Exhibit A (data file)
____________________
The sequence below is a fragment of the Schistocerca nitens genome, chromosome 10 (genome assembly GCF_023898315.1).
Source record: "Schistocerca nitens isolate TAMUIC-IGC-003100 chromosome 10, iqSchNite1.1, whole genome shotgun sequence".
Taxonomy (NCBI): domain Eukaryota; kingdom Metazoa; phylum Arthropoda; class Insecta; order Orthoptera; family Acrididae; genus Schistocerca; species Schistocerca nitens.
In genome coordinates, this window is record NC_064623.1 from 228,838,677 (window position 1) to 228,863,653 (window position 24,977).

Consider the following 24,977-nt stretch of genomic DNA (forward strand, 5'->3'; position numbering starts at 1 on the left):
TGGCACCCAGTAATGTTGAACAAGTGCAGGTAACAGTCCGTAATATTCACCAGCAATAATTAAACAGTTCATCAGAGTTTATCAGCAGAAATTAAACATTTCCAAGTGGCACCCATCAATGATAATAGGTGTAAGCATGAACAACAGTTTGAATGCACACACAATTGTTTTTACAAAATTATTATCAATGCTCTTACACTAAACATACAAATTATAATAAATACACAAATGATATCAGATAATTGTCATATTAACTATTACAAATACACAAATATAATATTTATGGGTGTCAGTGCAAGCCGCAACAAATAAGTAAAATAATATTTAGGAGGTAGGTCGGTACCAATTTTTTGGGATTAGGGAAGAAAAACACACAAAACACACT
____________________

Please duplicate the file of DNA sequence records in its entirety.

The sequence below is a fragment of the Schistocerca nitens genome, chromosome 10 (genome assembly GCF_023898315.1).
Source record: "Schistocerca nitens isolate TAMUIC-IGC-003100 chromosome 10, iqSchNite1.1, whole genome shotgun sequence".
Taxonomy (NCBI): domain Eukaryota; kingdom Metazoa; phylum Arthropoda; class Insecta; order Orthoptera; family Acrididae; genus Schistocerca; species Schistocerca nitens.
In genome coordinates, this window is record NC_064623.1 from 228,838,677 (window position 1) to 228,863,653 (window position 24,977).

Consider the following 24,977-nt stretch of genomic DNA (forward strand, 5'->3'; position numbering starts at 1 on the left):
TGGCACCCAGTAATGTTGAACAAGTGCAGGTAACAGTCCGTAATATTCACCAGCAATAATTAAACAGTTCATCAGAGTTTATCAGCAGAAATTAAACATTTCCAAGTGGCACCCATCAATGATAATAGGTGTAAGCATGAACAACAGTTTGAATGCACACACAATTGTTTTTACAAAATTATTATCAATGCTCTTACACTAAACATACAAATTATAATAAATACACAAATGATATCAGATAATTGTCATATTAACTATTACAAATACACAAATATAATATTTATGGGTGTCAGTGCAAGCCGCAACAAATAAGTAAAATAATATTTAGGAGGTAGGTCGGTACCAATTTTTTGGGATTAGGGAAGAAAAACACACAAAACACACT